High vitamin D in pregnancy may increase food allergy risk in children

By Helen Albert, Senior medwireNews Reporter

Study results published in Allergy suggest that supplementing pregnant women with vitamin D may increase their children's risk for developing food allergy in infancy.

The team hopes the findings will help clarify the effects of vitamin D levels on symptoms of allergy in children, as results from previous studies have been conflicting, with some showing allergic symptoms associated with high vitamin D levels in pregnant women and children and some with low levels.

Irina Lehmann (University of Leipzig, Germany) and colleagues assessed levels of vitamin D in the blood of 378 women during pregnancy and in the cord blood of their babies at birth. The women were all participating in the Lifestyle and environmental factors and their Influence on Newborns Allergy risk (LINA) cohort study.

As well as data on vitamin D status, the researchers collected information about any atopic manifestations displayed by the children during the first 2 years of life through parental questionnaires and by testing allergen specific Immunoglobulin (Ig)E levels at the age of 2 years.

They found that women in the highest quartile for vitamin D during pregnancy (32.20-60.80 ng/mL) were a significant 3.66-fold more likely to have a child who developed food allergy during their second year of life than those in the bottom quartile (6.13-14.39 ng/mL), following adjustment for various confounders including family atopy history, cotinine level in pregnancy, and vitamin D supplementation in first year of life.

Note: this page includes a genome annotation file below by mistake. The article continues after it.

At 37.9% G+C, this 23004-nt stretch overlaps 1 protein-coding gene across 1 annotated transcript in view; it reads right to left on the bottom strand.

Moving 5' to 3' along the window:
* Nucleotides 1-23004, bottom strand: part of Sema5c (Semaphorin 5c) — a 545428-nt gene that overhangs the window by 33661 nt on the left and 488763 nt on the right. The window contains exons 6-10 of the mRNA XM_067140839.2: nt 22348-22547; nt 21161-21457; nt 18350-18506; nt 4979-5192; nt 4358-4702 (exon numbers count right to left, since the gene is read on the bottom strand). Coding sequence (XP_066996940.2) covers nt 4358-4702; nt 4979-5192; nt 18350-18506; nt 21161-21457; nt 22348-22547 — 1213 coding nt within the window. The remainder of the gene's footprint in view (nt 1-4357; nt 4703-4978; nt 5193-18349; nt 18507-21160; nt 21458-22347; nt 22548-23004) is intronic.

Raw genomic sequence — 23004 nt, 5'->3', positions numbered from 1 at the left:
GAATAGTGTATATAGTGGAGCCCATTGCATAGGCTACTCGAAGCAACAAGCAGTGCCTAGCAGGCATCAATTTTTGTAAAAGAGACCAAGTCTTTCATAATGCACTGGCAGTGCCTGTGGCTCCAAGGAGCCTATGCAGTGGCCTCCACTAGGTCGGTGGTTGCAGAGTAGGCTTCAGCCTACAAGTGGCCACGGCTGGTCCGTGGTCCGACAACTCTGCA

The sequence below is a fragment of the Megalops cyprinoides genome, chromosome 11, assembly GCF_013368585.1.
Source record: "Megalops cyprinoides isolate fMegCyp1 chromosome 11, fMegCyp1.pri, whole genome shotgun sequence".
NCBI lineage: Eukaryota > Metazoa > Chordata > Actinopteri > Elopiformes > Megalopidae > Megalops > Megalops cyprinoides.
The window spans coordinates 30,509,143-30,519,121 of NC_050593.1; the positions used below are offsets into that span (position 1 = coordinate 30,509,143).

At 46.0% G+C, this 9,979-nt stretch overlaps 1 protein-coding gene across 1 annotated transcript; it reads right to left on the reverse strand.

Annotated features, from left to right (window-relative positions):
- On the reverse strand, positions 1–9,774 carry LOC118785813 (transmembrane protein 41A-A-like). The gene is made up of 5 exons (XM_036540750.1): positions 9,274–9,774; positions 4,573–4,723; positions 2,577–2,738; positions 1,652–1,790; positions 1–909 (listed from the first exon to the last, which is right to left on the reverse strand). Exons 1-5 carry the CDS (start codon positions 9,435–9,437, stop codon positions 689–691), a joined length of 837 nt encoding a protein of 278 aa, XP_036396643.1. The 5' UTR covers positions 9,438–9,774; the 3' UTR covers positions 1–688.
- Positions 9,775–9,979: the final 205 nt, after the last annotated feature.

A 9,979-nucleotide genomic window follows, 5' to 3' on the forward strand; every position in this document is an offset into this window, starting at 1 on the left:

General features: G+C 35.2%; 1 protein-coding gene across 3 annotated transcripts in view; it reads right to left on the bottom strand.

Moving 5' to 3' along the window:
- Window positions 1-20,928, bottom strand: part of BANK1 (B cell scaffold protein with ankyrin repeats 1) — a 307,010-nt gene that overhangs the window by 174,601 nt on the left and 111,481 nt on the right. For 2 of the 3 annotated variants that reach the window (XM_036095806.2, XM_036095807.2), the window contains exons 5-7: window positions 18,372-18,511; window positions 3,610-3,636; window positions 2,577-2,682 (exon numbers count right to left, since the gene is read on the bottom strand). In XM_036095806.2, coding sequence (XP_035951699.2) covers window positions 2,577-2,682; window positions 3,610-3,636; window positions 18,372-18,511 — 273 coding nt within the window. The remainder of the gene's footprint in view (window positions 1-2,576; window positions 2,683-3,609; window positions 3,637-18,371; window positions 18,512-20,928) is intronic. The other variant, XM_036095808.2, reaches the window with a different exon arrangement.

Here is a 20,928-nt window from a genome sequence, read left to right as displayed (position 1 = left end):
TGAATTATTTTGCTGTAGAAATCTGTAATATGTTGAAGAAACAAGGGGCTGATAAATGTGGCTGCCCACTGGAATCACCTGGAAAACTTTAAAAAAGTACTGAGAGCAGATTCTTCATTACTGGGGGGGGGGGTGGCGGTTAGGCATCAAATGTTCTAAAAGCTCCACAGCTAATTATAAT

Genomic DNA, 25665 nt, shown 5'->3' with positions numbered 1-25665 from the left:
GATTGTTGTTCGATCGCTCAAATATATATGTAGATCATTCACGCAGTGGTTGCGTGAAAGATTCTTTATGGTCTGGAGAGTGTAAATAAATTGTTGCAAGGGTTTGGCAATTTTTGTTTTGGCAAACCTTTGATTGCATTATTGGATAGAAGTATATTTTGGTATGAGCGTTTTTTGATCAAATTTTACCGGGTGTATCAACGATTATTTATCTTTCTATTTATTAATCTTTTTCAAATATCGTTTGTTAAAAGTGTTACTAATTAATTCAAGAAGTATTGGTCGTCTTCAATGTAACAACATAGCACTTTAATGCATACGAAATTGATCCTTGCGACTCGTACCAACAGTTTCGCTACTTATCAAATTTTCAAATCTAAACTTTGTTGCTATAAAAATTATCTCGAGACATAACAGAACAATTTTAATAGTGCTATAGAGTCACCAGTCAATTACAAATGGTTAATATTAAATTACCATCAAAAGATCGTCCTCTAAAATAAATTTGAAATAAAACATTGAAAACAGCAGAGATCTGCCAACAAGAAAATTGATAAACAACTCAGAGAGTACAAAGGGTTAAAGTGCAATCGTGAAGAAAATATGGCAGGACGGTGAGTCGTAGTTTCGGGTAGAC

Children of mothers in the highest quartile for vitamin D status in pregnancy also had a significant 1.91-fold increased risk for food allergy within the first 2 years of life compared with children of mothers in the bottom quartile for vitamin D, as well as a 1.59-fold increased risk for having food-specific IgE antibodies.

Children with the highest levels of vitamin D (17.40-40.10 ng/mL) in their cord blood at birth also had a significant 4.65-fold increased risk for developing food allergy in the second year of life compared with children with the lowest levels (1.50-6.98 ng/mL).

Lehmann and team suggest that an inhibition of regulatory T cell numbers at birth associated with high levels of vitamin D in the blood may explain the increased risk for food allergy seen in these children.

"Our study demonstrates that high vitamin D levels in pregnancy and at birth may contribute to a higher risk for food allergy and therefore argues against vitamin D supplement to protect against allergy," writes the team.

"It is of high relevance to clarify how vitamin D in the pre- or neonatal period is able to modify programming of future immune function and therefore atopic outcomes later on," they add.

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  1. Elisabeth Puur Elisabeth Puur United States says:

    I hope everyone understands that it is a statistical connection. No causal effect .Did all the women breast feed? How long did they breas feed, fully and part time breast feeding, what where the mothers D3-levels when the children were one and two yeras old and what were the childrens D3 levels at one oand two years old?Were all eating wheat?

  2. Jacob Finn Jacob Finn Finland says:

    Everyone was on low vitamin D.

    - What happens when D 25 OH is more than 80 nmol/l.

    - The effect of environment?
    Kids with dogs and dust living in dirty home have less allergy compared to families with better economy and clean home-they also et more vitamin D.

    Many confounding factors.
    I don´t believe in one study.

    - If true people (pregnant women) living in sunny countries must have more allergy. Also babies born after winter time should have less allergy??This is not true.

The opinions expressed here are the views of the writer and do not necessarily reflect the views and opinions of News Medical.
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